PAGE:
When it comes to dark spots, melasma (a skin condition that involves dark or brown spotting on the face), or other hyperpigmentation concerns, though, you can try brightening ingredients, like vitamin C and hydroquinone. “Just be sure to correctly identify the source of the hyperpigmentation first,” Dr. Hartman says. Inflammation is a major cause of hyperpigmentation, for example, so “it is important to determine the best way to control the inflammation that’s driving the hyperpigmentation in the first place,” according to Dr. Hartman. And that might require a visit to your health care provider to get to the bottom of the inflammation.


Hydroquinone: Often considered the gold standard of brightening ingredients, hydroquinone decreases the ability of melanocytes, the cells that produce pigment, to produce melanin. It’s available over-the-counter (at concentrations of up to 2%) and via prescription in higher strengths.

Sunscreen: Prevents dark spots from getting darker (see more above). Emerging research suggests that visible light, including light that comes from our devices like phones and laptops, may be a factor in exacerbating hyperpigmentation, especially melasma. That’s where sunscreen comes into play, even if you’re staying inside all day. “If you’re treating hyperpigmentation and not wearing consistent daily sunscreen, you’re getting in your own way and not adequately addressing the problem,” Dr. Hartman says.

Some experts recommend that people trying to manage those issues look for mineral sunscreens, which help block visible light, in addition to other SPF ingredients.

Chemical exfoliants: (see above)

Retinoids: (see above)

Vitamin C: (see above)

Read more about treating skin with scars and discoloration:

Dry and sensitive skin

Dry skin also tends to be sensitive, and dry skin can also be a symptom of skin conditions that make the skin more sensitive, like eczema. So products for dry skin are often suitable for sensitive skin as well—but not always.

If you have sensitive skin (meaning you are prone to irritation or allergic reactions or have a skin condition like eczema, psoriasis, or rosacea), it’s especially important to be aware that products containing things like fragrance chemicals are more likely to cause a reaction. It’s also a good idea to patch test any new product on your inner arm for a day or two before using it all over your face.


Bakuchiol: Bakuchiol is a plant extract that some early research suggests can have a beneficial effect on skin, particularly with regard to managing signs of aging, without irritation.3 It’s often called a “natural retinol alternative,” although it doesn’t have quite as much evidence behind it. But experts say bakuchiol may be a good option—especially if your skin is too sensitive for retinoids. If your skin can’t tolerate retinol at 1%, try bakuchiol, Dr. Skotnicki says. “It’s been shown to have similar effectiveness to retinol at 0.5%, with less irritation,” she adds.

Colloidal oatmeal: Colloidal oatmeal is made from grinding oats and mixing them with water or other liquid, which creates a mixture that can provide a soothing, protective barrier on the skin. Experts recommend it specifically for dry and sensitive skin, including skin that’s actively irritated, in which the skin’s natural barrier may need some extra help.

Hyaluronic acid: Hyaluronic acid is found naturally in the skin and acts as a humectant, meaning it can draw moisture into the skin; products with these molecules allow moisture to bind to the skin without feeling greasy or heavy.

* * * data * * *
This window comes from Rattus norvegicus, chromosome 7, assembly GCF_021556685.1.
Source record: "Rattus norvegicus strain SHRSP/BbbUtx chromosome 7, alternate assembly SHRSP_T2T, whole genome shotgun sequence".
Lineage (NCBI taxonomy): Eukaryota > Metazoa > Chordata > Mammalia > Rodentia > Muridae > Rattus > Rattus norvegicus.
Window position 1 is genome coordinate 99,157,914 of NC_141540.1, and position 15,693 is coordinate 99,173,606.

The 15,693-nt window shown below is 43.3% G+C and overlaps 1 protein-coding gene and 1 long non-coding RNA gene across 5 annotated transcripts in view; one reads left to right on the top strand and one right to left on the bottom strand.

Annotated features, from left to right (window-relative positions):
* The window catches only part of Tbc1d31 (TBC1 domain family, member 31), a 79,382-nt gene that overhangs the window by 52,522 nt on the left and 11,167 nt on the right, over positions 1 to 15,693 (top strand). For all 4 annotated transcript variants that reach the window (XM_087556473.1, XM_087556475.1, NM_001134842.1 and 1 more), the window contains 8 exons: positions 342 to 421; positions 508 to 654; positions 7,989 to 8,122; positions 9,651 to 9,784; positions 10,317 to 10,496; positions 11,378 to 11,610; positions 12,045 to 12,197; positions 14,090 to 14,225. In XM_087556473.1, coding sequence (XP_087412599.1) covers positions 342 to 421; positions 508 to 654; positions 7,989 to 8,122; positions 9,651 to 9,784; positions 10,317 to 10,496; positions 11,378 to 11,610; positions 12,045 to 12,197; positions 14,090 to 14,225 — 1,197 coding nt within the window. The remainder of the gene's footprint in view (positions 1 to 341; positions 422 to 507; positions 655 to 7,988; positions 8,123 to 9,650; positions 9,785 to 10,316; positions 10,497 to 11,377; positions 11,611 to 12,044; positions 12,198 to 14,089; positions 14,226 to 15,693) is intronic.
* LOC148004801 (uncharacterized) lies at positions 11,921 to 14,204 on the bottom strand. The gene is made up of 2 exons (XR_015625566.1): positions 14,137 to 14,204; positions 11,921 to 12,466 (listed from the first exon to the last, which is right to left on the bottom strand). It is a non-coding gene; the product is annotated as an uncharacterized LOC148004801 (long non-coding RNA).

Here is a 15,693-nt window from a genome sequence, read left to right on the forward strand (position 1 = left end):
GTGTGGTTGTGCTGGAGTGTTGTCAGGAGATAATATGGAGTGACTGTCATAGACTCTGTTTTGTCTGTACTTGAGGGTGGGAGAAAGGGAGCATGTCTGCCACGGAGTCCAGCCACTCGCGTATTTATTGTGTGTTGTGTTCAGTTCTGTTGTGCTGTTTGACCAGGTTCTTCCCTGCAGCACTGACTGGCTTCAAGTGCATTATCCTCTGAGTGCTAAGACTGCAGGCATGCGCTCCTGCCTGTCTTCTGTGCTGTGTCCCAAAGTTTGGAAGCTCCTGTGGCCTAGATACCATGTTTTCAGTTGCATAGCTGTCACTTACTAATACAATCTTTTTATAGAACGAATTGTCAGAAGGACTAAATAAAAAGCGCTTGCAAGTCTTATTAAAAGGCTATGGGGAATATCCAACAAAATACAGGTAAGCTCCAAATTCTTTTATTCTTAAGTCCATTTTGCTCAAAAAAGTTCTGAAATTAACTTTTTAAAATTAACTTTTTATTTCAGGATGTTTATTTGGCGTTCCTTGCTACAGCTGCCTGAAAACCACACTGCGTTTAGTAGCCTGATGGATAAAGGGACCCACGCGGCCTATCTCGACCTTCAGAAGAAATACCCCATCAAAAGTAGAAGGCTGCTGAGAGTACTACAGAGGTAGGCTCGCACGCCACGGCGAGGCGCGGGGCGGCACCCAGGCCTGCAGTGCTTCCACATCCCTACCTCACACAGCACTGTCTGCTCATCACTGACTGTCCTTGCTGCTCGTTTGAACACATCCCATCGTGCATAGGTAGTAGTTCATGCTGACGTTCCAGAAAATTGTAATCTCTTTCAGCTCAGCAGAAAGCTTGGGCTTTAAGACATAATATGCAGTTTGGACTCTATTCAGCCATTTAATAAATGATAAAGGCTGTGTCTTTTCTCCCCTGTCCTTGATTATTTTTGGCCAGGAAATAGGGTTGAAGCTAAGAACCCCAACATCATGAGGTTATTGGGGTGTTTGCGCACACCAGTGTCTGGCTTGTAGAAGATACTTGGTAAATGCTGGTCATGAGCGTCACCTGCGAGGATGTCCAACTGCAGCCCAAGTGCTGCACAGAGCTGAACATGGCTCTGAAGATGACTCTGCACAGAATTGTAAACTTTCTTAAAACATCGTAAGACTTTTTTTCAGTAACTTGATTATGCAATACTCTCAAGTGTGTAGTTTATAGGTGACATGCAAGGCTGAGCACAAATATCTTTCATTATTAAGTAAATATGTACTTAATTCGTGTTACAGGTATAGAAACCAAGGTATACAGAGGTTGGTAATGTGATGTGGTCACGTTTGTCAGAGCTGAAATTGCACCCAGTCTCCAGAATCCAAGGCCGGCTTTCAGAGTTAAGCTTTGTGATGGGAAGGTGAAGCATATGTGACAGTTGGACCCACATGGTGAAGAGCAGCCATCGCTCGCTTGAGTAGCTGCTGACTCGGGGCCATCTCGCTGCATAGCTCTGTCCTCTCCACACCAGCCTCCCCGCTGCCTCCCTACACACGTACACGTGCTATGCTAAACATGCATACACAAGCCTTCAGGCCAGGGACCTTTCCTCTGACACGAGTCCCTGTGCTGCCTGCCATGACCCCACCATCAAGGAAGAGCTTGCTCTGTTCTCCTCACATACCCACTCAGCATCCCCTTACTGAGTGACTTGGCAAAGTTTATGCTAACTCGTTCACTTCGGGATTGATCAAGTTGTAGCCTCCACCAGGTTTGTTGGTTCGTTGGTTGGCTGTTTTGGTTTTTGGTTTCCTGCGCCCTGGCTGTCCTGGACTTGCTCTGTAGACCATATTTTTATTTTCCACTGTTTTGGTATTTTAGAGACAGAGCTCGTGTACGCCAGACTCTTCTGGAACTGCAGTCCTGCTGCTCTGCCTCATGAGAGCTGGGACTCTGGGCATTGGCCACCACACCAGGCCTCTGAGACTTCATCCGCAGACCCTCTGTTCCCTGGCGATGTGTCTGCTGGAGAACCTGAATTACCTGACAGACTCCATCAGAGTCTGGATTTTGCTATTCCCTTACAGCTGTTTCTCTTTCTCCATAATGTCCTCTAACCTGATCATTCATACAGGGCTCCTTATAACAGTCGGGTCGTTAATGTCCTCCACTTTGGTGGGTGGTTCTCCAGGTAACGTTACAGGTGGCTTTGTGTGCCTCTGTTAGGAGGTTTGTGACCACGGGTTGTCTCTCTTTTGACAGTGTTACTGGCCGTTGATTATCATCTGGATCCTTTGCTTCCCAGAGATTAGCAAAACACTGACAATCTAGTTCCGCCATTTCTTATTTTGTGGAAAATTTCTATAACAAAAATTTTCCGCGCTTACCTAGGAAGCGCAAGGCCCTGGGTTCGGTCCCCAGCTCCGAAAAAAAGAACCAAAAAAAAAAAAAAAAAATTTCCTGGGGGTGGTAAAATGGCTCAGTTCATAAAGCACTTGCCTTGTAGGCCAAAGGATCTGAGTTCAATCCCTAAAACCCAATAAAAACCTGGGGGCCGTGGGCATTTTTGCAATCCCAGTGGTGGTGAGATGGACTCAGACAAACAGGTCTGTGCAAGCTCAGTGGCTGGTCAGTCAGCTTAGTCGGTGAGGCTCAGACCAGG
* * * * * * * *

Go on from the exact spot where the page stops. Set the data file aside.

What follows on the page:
Squalane oil: Squalane is a light moisturizing oil that mimics a component of sebum, the oily substance our skin produces. There is limited research on the effect of topical squalane on skin, but in general, it acts like an emollient when applied, which means that it can squeeze into the spaces between skin cells and make your face feel smoother and more moisturized without being too heavy or occlusive.4

Ceramides: (see above)

Niacinamide: (see above)

Read more on treating sensitive skin:

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Morgan Johnson

There are so many kinds of skin-care products on the market, it’s hard to know what works and what’s hype. What else should I know about skin-care ingredients before I get started?

As we mentioned above, cosmetic skin-care ingredients don’t go through FDA testing before they hit the market, so we don’t have data on how effective or safe each over-the-counter product is. Many companies make claims about their products based on the ingredients that are in the product, which may or may not be similar to the ingredients used in scientific research.

Basically, unless you’re using a prescription treatment, it’s tough to know what you’re actually getting when, so it always pays to weigh the potential risks and benefits before putting something new on your skin. Your best bet is to spend money on products containing active ingredients with the most promising research behind them.

In general, the risks include irritation, allergic reactions, or simply wasting time and money. But if you have sensitive skin or a skin condition, you’re more likely to experience those kinds of adverse reactions, so you’ll want to be more careful when trying new products, especially trendy new ingredients that don’t have a lot of solid evidence for their claims. If in doubt, you can always check with a dermatologist.

More about trendy skin-care ingredients and the actual science behind them:

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Photo: Felicity Ingram; Wardrobe: Ronald Burton; Hair: Jerome Cultrera at L’Atelier; Makeup: Porsche Cooper; Manicure: Yukie Miyakawa at Walter Schupfer